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Transcript of RM228: Can a PFR Receive Social Security Disability?

Transcript of RM228: Can a PFR Receive Social Security Disability?

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Promo
Registry Matters as an independent production. The opinions and ideas here are that of the host, and do not reflect the opinions of any other organization. If you have problems with these thoughts, FYP.

Andy 00:17
Recording live for FYP studios east and west, with a guest but that’s later transmitting across the internet, this is episode 228 of registry matters. Good evening, sir. How are you?

Larry 00:31
Doing awesome, except it’s a little bit toasty.

Andy 00:35
Toasty, in what way?

Larry 00:39
The temperature has gotten a little bit on the warm side.

Andy 00:43
Is it in the triple digits or the quadruple digits? Let’s start with quadruple.

Larry 00:49
No, it’s only 102. That’s all.

Andy 00:55
But the percent of humidity is low, so it’s very, very, very tolerable.

Larry 01:01
Right.

Andy 01:05
Did you tell me about you went out campaigning with someone there in your state? How did that work out?

Larry 01:14
I did. I went out every almost every weekend. During the spring, the primary was June 7 this past Tuesday. And I spent time campaigning on a particular state legislative race that was of interest to me because I wanted that seat to be in friendly hands. And there were two people running at I worked each weekend for two to three hours driving, I didn’t do any door knocking I don’t do that anymore. But I do assist in terms of strategy. And in terms of identifying the households from the list, all the candidate has to do is just jump out and try to make contact with a voter. And the results were counted Tuesday. And my candidate won overwhelmingly about a two to one margin.

Andy 02:07
Is that because of your efforts?

Larry 02:11
I wish I could take credit. But it’s because of the amazing amount of support the candidate has. And the campaign volunteers were very committed. The candidate believes and volunteers and she believes in door knocking, which I’m not a big fan of anymore because doors have become like phones. People don’t answer them. They can look and see who was at their door. And they don’t answer them. So, the engagement rate is very low. So, I was naysaying all through the campaign saying, hey, is this the best use of our time? Is this really the best use of our time? And I was assured it was the best use of our time. And I was like, well if you say so. So, at the end of the election when results were announced, I said I’m gonna have to rethink my, what I thought I knew about campaigns, because clearly the knocking at the doors appears to have been effective.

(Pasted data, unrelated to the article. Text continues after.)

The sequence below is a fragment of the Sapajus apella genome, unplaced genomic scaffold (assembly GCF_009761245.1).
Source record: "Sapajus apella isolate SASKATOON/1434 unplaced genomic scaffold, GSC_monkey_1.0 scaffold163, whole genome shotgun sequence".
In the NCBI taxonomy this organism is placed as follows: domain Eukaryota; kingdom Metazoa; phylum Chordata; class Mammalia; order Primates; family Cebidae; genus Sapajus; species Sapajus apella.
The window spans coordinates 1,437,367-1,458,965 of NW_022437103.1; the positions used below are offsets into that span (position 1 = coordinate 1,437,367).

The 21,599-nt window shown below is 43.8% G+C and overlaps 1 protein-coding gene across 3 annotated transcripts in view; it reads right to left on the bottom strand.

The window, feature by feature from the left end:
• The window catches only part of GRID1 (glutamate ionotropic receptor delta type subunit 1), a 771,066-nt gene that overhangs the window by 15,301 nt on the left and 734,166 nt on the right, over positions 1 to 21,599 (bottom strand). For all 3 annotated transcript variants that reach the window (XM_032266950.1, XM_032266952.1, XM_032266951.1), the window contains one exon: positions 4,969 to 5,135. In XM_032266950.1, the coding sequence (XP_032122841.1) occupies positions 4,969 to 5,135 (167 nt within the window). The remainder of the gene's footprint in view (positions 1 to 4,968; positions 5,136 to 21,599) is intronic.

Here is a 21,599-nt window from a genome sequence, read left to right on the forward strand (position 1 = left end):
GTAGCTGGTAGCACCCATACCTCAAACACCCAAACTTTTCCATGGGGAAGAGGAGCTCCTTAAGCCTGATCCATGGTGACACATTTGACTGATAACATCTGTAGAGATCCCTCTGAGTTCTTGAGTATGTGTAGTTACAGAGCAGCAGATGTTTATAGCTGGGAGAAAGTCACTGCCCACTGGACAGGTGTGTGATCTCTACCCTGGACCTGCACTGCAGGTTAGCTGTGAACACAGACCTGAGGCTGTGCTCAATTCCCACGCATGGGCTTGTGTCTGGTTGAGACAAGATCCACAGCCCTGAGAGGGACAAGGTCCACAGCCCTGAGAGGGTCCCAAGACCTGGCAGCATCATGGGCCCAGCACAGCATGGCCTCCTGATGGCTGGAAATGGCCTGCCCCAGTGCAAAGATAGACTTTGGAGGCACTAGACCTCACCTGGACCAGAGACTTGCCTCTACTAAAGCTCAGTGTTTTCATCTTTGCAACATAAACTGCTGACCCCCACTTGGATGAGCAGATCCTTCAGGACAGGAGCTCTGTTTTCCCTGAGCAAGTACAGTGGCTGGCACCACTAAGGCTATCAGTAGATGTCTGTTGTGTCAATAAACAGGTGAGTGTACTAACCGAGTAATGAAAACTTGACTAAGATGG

Andy 03:09
What is the importance then of having a close personal relationship with a did you say? Did you say, senator, or did you just say a representative?

Larry 03:20
A representative. It’s crucially important because our state house has gotten to where the influence has not been there that we really need at the State House. We had two years of conservative control. And that was a disaster as far as us having any influence. And then since that, that conservative reign of control was broken. We’ve had the far liberal, extreme control in the house. And as I’ve said on this podcast before, it can be equally bad. They just do things for different reasons. But they do the same bad things. You’ll have conservatives who are more than willing to abolish the statute of limitations. They abolish it because they believe in law and order and tough penalties. They’re really ultra-liberals will also believe in abolishing the statute of limitations, but they will believe in abolishing the statute of limitations because justice shouldn’t have an expiration date. And these poor victims need to get their day in court to be made whole. So, you’ve got your famous bipartisanship where they’re doing it for different reasons. But the result is the same day abolish the statute of limitations. You need that center ground at the legislature and that’s what I was working towards helping to have some influence in the house, which I haven’t really had as much as I’d like over the last few sessions.

Andy 04:50
All right. Well, cool. And this would then be useful information for the PFRs that say the whole system is rigged and they can’t do anything. They can’t vote. But I believe even as a PFR, if you can make the relationship, I’m assuming that this part goes through that you could help this individual go around and do door knocking, and no one would know you don’t have PFR stamped on your forehead.

Larry 05:15
But you’re forgetting about the radiation of the hovercraft.

Andy 05:19
Oh, crap. I forgot about that. Okay, yeah. So people when they see the hovercraft, and they would know that there’s a PFR, within range of the hovercraft. Larry: Yes, they would know that. Andy: Well, give me a quick rundown on what we’re doing tonight, we’ve been meandering around for too long for that we have too much to cover.

Larry 05:36
It’s gonna be a great program, we’ve got a special guest that’s gonna be talking about travel internationally, and cruises. And we’re going to be talking about Social Security disability, particularly how it would apply to people who are on the registry. And if this is a popular episode, I intend on making it more regular because Social Security is such an important part of people’s lives in this country. So tonight, we’re going to start digging in the very fundamentals of Social Security, in particular, the disability program, got a couple of questions, maybe three from listeners. And so, let’s roll this train.

Andy 06:15
Very good. Well, let’s bring on our guest. Go ahead and turn on your camera there, sir. And so Brian is joining us. He is a longtime patron and a personal friend. And he is going to be our resident expert on international travel. And thank you, Brian, thank you so very much for joining us.